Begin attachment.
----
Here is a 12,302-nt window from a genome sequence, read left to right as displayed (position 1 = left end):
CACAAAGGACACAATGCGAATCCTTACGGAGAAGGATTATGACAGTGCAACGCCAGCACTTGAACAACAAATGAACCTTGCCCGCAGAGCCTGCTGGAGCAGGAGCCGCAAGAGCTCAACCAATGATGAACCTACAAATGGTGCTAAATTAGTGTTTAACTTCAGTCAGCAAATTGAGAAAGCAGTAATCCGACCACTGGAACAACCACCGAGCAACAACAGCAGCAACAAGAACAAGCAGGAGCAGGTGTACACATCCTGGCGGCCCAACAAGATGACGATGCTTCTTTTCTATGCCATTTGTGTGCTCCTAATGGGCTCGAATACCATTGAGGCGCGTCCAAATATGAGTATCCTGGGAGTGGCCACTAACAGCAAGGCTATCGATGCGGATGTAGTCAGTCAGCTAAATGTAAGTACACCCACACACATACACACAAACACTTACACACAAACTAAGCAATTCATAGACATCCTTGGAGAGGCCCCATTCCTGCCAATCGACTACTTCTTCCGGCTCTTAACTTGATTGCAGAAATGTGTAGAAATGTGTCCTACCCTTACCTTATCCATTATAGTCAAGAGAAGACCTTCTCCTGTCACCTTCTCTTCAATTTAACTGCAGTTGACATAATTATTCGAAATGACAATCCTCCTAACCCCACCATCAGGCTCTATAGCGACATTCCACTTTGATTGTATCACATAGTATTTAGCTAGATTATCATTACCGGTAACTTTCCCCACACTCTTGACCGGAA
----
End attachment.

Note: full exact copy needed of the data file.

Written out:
Here is a 12,302-nt window from a genome sequence, read left to right as displayed (position 1 = left end):
CACAAAGGACACAATGCGAATCCTTACGGAGAAGGATTATGACAGTGCAACGCCAGCACTTGAACAACAAATGAACCTTGCCCGCAGAGCCTGCTGGAGCAGGAGCCGCAAGAGCTCAACCAATGATGAACCTACAAATGGTGCTAAATTAGTGTTTAACTTCAGTCAGCAAATTGAGAAAGCAGTAATCCGACCACTGGAACAACCACCGAGCAACAACAGCAGCAACAAGAACAAGCAGGAGCAGGTGTACACATCCTGGCGGCCCAACAAGATGACGATGCTTCTTTTCTATGCCATTTGTGTGCTCCTAATGGGCTCGAATACCATTGAGGCGCGTCCAAATATGAGTATCCTGGGAGTGGCCACTAACAGCAAGGCTATCGATGCGGATGTAGTCAGTCAGCTAAATGTAAGTACACCCACACACATACACACAAACACTTACACACAAACTAAGCAATTCATAGACATCCTTGGAGAGGCCCCATTCCTGCCAATCGACTACTTCTTCCGGCTCTTAACTTGATTGCAGAAATGTGTAGAAATGTGTCCTACCCTTACCTTATCCATTATAGTCAAGAGAAGACCTTCTCCTGTCACCTTCTCTTCAATTTAACTGCAGTTGACATAATTATTCGAAATGACAATCCTCCTAACCCCACCATCAGGCTCTATAGCGACATTCCACTTTGATTGTATCACATAGTATTTAGCTAGATTATCATTACCGGTAACTTTCCCCACACTCTTGACCGGAA